Irish Billionaire's Sextuplet BabiesBy: Sophia Lynn
Thursday was a blur. Natalie Baker could easily remember how it had started. She had gotten up, gotten dressed in her favorite green dress and black cardigan, her shoes as low and sensible as always. She had taken the bus to work, greeted the security guard at the front, and found her cubicle just as comfortingly cramped as always. Then Jen had come to her with that strangely grim look on her face, and Natalie remembered being alarmed.
Maybe it's the Westerly accounts, maybe there was a mistake somewhere? That would be very strange, I checked them...
“Natalie, Mr. Browning wants to speak with you. Right away.”
The emphasis was more menacing than not, and that was when it all started to move in fast forward. Everything after that moment was a blur, from the walk to the manager's office, to the manager opening his mouth and telling her that after three years of exemplary service, she was being let go.
“This is no reflection on you, of course,” Mr. Browning had said. “We are just moving the department forward, phasing out your position. Of course, I'll be happy to give you a reference, and while we regret...”
His voice faded away to meaningless squawks, and Natalie found herself staring at his mouth as it opened and shut. It was oddly fascinating to her in this state. She felt as if he were some kind of puppet being controlled by strings she could not see. What did that mean?
She stayed in that strange, fugue-like state until the door opened behind her, and Raymond, the security guard she had greeted just a few hours ago, came in with a look of stolid indifference on his face.
“Raymond will escort you to your desk where you can gather your things, and then he'll show you off the property.”
Natalie stared at Mr. Browning, shaking her head slightly.
“Do you...do you think that I'm going to steal something?” she demanded. “Seriously?”
Mr. Browning flushed, but he remained unmoved. “I'm sorry, Ms. Baker, but it's company policy, I'm afraid.”
The blurs moved faster now. Natalie remembered packing up her things, the stares from her coworkers. They were probably wondering what she had done. Perhaps she had been caught stealing or slacking off. Who knew; what mattered was that their jobs were safe. They weren't the ones on the chopping block.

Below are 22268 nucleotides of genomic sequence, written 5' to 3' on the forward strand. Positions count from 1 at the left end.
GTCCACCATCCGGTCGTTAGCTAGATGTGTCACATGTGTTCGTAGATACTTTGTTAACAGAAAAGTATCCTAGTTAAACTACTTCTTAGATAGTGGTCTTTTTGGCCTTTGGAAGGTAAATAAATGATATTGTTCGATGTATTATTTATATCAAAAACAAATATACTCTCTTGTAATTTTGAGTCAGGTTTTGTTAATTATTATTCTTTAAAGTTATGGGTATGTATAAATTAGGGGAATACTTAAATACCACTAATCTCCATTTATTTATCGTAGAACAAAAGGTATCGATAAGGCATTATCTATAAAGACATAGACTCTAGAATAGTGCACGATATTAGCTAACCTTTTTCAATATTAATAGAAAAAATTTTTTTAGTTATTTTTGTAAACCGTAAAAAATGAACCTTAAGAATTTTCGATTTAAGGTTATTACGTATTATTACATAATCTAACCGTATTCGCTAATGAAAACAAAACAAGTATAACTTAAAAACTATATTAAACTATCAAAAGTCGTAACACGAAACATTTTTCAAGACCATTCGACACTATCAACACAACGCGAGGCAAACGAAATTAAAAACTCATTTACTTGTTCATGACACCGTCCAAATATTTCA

Her box of personal items was pathetically small. There were a few snapshots from old friends she didn't see anymore, a sketch of a horse she had found beautiful, a dried flower that crumbled to dust as soon as she touched it. Fitting, Natalie supposed, and then she was being escorted out the door.
“Sorry about this,” Raymond muttered, pulling it shut after her.
“Yeah, me too,” Natalie said, still stunned, and because she had nothing else to do, she made her way home.
Her little apartment was in one of the shabbier neighborhoods of Chicago, but it was a studio, and it belonged to her. When Natalie entered it, the thought struck her that without a job, it wouldn't be hers for very long.
An icy chill consumed her, even if it was late August and sweltering in the city. She set down her purse and box of office debris and simply shook. God, what would happen to her if she couldn't pay rent?
Her parents were long gone, taken by an accident when she was seventeen. She had an older sister who had never had much to do with her in Canada (Oh God, does she even still live in Canada? Did she even give me her most recent phone number?). Beyond that, there were friends from school, and even the odd boyfriend, but...she was alone. There was no one besides her.
“Oh God,” Natalie whispered, wrapping her arms around herself. She thought she would start to scream if she let it out. She paced from wall to wall just so she would have something to do, but her mind was spinning in circles. She knew she had to get her resume in order, start marshaling her efforts to stay on top of things and make sure she didn't actually fall into the abyss.
She must have paced for a few hours, at the very least. When a knock came at her door, her feet ached and her legs were unexpectedly sore. Peeking through the peephole told her that it was Mrs. Rhodes from across the hall and not an ax murderer, and she reminded herself that was a good thing. She opened the door, because at the very least, she could be polite.
“Hon, it looks like the super's going through and making sure we're using our storage lockers, so you should probably send him a note to say...”
Natalie thought she was doing a good job holding it together, but apparently she wasn't, because her elderly neighbor frowned at her.
“Hon, what's the matter with you? You look like someone drowned your hound dog.”
Mrs. Rhodes's words were so hilariously awful that Natalie had to choke back a horrified laugh.
“Oh God. No. No, nothing like that. It's just...”